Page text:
- Internal Threaded Ductile Heads
- Head Glands
- Polypak Pistons
- Cylinder Head Caps
- Butt Plates
- Eye Brackets/Clevis Brackets
- MP Detachable Mounts
- Rod Eyes/Rod Clevis
- Pivot Pins
- Spherical Ball Bushings
- Spherical Rod Eye
- Alignment Coupler
- Ports and Fittings
Single acting vs. double actingEdit
- Single-acting cylinders are economical and the simplest design. Hydraulic fluid enters through a port at one end of the cylinder, which extends the rod by means of area difference. An external force, internal retraction spring or gravity returns the piston rod.
- Double acting cylinders have a port at each end or side of the piston, supplied with hydraulic fluid for both the retraction and extension.
There are primarily two main styles of hydraulic cylinder construction used in the industry: tie rod-style cylinders and welded body style cylinders.
Tie rod cylinderEdit
Tie rod style hydraulic cylinders use high strength threaded steel rods to hold the two end caps to the cylinder barrel. They are most often seen in industrial factory applications. Small-bore cylinders usually have 4 tie rods, and large bore cylinders may require as many as 16 or 20 tie rods in order to retain the end caps under the tremendous forces produced. Tie rod style cylinders can be completely disassembled for service and repair, and they are not always customizable.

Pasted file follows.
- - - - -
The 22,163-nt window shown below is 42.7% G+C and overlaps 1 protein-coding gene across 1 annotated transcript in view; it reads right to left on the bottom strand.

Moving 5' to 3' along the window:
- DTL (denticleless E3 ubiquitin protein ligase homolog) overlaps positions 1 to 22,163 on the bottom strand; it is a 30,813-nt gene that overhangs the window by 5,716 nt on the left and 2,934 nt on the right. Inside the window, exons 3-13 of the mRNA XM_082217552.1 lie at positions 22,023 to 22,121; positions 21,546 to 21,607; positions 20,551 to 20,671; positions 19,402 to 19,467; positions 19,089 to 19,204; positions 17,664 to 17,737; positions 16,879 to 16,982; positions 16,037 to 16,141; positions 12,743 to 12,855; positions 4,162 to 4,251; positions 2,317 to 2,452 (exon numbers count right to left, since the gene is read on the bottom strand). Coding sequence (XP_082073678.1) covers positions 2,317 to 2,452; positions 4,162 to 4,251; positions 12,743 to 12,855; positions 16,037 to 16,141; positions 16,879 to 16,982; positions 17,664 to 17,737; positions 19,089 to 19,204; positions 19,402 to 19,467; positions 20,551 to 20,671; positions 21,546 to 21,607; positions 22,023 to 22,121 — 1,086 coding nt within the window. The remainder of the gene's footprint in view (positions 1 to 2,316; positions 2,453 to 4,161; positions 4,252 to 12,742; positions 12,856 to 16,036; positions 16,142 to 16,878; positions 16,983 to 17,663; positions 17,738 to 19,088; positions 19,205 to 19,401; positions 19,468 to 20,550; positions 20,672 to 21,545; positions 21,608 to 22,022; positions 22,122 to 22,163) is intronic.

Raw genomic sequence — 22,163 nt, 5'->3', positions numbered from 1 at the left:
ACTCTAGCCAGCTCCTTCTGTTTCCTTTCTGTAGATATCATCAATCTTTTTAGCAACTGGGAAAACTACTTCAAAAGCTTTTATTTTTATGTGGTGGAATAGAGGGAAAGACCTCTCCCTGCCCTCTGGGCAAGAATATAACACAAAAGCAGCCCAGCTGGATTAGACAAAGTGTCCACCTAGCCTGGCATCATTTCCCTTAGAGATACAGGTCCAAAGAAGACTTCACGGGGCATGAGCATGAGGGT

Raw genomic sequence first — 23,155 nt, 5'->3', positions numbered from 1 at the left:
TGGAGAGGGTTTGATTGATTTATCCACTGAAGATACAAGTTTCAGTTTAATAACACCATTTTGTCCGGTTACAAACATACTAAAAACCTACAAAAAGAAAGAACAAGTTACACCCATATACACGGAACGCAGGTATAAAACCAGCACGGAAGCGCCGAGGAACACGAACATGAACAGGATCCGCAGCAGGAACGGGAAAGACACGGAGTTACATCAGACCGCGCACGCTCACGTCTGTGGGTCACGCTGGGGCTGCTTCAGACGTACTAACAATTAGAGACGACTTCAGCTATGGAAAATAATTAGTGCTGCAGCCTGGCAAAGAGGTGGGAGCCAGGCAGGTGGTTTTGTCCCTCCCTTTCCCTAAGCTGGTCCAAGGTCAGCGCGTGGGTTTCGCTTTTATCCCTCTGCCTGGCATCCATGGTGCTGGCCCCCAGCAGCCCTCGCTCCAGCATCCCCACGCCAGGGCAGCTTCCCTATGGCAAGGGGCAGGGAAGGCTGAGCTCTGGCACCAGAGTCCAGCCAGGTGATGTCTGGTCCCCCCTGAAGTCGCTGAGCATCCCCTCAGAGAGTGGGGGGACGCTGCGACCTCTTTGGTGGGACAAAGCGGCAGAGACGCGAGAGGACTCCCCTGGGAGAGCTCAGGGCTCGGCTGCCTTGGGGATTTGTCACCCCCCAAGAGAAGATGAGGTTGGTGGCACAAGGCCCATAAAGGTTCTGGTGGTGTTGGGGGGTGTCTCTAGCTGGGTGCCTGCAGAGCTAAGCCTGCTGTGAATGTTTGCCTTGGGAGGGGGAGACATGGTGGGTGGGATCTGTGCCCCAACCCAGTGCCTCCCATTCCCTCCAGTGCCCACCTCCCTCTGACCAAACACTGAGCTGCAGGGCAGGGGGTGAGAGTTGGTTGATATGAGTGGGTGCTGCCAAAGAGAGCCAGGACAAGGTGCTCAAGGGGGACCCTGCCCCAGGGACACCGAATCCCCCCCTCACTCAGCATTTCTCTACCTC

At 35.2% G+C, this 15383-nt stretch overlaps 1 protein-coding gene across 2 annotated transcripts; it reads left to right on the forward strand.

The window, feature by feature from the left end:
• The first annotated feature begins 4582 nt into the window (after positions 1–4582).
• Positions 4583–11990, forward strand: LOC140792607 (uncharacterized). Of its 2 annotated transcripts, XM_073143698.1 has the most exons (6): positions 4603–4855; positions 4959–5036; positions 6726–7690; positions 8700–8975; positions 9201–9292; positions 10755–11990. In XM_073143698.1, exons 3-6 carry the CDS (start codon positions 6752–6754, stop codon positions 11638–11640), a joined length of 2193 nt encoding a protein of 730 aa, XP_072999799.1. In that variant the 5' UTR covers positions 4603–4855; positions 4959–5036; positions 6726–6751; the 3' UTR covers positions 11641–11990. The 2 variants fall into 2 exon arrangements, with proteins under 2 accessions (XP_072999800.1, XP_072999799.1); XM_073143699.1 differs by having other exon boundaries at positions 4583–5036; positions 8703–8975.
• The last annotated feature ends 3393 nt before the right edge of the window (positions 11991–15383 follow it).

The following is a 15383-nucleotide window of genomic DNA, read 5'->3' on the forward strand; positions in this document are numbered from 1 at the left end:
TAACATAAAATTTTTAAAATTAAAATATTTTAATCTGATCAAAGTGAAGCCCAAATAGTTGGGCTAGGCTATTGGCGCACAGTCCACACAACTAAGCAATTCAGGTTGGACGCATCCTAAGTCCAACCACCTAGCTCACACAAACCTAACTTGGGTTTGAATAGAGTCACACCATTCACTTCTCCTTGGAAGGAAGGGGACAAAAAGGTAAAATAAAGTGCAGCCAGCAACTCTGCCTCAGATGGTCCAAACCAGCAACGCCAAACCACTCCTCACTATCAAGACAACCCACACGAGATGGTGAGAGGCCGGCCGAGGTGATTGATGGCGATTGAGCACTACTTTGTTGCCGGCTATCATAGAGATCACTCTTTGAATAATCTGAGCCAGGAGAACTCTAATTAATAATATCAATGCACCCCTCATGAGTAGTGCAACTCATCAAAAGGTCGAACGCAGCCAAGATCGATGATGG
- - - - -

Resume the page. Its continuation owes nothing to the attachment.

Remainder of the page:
The National Fluid Power Association (NFPA) has standardized the dimensions of hydraulic tie-rod cylinders. This enables cylinders from different manufacturers to interchange within the same mountings.
Welded body cylinderEdit
Welded body cylinders have no tie rods. The barrel is welded directly to the end caps. The ports are welded to the barrel. The front rod gland is usually threaded into or bolted to the cylinder barrel. That allows the piston rod assembly and the rod seals to be removed for service.
Welded body cylinders have a number of advantages over tie rod-style cylinders. Welded cylinders have a narrower body and often a shorter overall length enabling them to fit better into the tight confines of machinery. Welded cylinders do not suffer from failure due to tie rod stretch at high pressures and long strokes. The welded design also lends itself to customization. Special features are easily added to the cylinder body, including special ports, custom mounts, valve manifolds, and so on.
The smooth outer body of welded cylinders also enables the design of multi-stage telescopic cylinders.
Welded body hydraulic cylinders dominate the mobile hydraulic equipment market such as construction equipment (excavators, bulldozers, and road graders) and material handling equipment (forklift trucks, telehandlers, and lift-gates). They are also used by heavy industry in cranes, oil rigs, and large off-road vehicles for above-ground mining operations.
Piston rod constructionEdit
The piston rod of a hydraulic cylinder operates both inside and outside the barrel, and consequently both in and out of the hydraulic fluid and surrounding atmosphere.
Wear and corrosion-resistant surfaces are desirable on the outer diameter of the piston rod. The surfaces are often applied using coating techniques such as Chrome (Nickel) Plating, Lunac 2+ duplex, Laser Cladding, PTA welding and Thermal Spraying. These coatings can be finished to the desirable surface roughness (Ra, Rz) where the seals give optimum performance. All these coating methods have their specific advantages and disadvantages. It is for this reason that coating experts play a crucial role in selecting the optimum surface treatment procedure for protecting Hydraulic Cylinders.